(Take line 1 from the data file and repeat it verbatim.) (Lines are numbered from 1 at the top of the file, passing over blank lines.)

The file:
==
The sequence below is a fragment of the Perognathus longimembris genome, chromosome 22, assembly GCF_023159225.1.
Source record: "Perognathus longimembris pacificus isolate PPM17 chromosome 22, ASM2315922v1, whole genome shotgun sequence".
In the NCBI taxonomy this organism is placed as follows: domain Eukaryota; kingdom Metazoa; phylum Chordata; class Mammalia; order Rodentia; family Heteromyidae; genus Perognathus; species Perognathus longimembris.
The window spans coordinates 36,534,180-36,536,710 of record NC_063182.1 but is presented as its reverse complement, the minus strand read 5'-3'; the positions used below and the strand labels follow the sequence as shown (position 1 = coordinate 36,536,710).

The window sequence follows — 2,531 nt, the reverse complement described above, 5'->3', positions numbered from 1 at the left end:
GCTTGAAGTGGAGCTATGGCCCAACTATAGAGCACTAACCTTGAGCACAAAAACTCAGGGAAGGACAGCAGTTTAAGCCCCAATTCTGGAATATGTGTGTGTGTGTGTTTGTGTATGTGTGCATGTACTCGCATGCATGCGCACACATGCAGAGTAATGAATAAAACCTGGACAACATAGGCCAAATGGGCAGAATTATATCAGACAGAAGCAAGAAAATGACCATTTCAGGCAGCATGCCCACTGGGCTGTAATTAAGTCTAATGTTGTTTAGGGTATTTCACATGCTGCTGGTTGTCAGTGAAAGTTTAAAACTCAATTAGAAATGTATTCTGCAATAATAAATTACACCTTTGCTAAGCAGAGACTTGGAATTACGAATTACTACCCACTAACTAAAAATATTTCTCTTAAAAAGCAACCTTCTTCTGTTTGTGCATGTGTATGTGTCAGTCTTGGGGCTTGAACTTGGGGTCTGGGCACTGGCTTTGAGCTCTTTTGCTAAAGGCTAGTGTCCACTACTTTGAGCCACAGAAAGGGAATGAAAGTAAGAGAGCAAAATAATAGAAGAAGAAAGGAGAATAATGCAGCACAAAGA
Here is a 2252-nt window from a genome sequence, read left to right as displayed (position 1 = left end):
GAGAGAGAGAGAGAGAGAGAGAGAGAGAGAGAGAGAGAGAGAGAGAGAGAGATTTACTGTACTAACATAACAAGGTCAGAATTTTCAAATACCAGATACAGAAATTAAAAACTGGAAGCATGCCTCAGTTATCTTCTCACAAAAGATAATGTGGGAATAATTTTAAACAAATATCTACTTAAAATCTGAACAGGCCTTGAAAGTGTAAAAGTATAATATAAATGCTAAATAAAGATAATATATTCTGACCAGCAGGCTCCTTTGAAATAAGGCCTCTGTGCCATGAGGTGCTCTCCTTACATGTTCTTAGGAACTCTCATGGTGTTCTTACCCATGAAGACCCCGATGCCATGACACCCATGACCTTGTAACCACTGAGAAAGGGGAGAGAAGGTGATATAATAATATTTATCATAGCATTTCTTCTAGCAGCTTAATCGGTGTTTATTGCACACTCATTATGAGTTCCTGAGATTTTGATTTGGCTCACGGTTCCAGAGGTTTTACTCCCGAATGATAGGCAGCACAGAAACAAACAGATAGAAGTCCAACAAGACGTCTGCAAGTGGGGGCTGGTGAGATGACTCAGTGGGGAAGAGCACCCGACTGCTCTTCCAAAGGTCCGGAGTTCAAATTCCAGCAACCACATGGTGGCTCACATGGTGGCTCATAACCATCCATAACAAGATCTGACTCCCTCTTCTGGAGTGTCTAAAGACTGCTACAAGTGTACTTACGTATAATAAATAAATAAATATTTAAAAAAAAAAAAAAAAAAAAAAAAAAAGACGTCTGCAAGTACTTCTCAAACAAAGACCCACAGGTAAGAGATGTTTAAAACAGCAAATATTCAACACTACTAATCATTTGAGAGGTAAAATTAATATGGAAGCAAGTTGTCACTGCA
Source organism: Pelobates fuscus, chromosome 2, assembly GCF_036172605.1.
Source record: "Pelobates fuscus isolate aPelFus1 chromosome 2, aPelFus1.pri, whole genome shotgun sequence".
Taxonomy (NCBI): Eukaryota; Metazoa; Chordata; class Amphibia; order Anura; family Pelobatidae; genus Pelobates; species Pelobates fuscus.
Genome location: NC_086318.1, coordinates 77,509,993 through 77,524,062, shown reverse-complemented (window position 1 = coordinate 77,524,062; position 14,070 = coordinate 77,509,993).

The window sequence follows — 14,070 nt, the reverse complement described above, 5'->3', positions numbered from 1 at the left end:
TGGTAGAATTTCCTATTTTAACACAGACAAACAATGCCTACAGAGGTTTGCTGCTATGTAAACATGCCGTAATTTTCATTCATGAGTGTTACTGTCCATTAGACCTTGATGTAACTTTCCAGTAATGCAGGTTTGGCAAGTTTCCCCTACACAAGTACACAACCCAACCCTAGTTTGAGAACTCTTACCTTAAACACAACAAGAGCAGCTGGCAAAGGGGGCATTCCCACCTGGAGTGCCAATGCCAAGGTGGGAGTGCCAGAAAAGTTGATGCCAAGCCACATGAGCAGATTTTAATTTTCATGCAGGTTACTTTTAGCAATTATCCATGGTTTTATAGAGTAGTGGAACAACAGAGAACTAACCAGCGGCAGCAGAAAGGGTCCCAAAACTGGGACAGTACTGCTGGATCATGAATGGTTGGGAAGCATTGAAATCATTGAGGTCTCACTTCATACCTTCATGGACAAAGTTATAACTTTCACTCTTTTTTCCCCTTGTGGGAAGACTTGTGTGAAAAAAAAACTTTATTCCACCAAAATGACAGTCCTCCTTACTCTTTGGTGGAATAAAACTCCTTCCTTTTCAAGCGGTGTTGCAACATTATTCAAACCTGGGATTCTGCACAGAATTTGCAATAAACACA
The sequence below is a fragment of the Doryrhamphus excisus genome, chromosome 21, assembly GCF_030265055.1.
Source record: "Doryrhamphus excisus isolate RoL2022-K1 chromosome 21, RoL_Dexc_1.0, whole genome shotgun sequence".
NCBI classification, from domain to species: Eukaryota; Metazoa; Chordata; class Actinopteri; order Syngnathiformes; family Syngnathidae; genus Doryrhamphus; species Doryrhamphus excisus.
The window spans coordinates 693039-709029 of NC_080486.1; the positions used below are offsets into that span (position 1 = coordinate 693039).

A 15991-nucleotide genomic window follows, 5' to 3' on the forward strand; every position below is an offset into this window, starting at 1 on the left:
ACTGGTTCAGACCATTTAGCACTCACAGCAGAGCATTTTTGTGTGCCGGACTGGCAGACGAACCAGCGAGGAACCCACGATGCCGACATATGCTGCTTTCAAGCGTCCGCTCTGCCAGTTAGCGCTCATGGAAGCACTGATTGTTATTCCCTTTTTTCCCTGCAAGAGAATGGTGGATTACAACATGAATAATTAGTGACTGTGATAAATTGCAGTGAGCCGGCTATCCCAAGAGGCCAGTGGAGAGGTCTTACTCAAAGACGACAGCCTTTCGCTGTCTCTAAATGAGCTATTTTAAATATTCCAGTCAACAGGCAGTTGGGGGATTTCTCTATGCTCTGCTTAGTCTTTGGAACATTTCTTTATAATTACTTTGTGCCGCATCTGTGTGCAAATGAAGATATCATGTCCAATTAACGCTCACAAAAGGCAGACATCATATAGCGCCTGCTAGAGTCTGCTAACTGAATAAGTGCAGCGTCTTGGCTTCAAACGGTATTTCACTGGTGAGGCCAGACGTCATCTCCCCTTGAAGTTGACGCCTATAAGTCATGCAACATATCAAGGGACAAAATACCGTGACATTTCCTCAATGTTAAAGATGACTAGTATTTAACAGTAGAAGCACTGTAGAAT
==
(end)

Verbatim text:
The sequence below is a fragment of the Perognathus longimembris genome, chromosome 22, assembly GCF_023159225.1.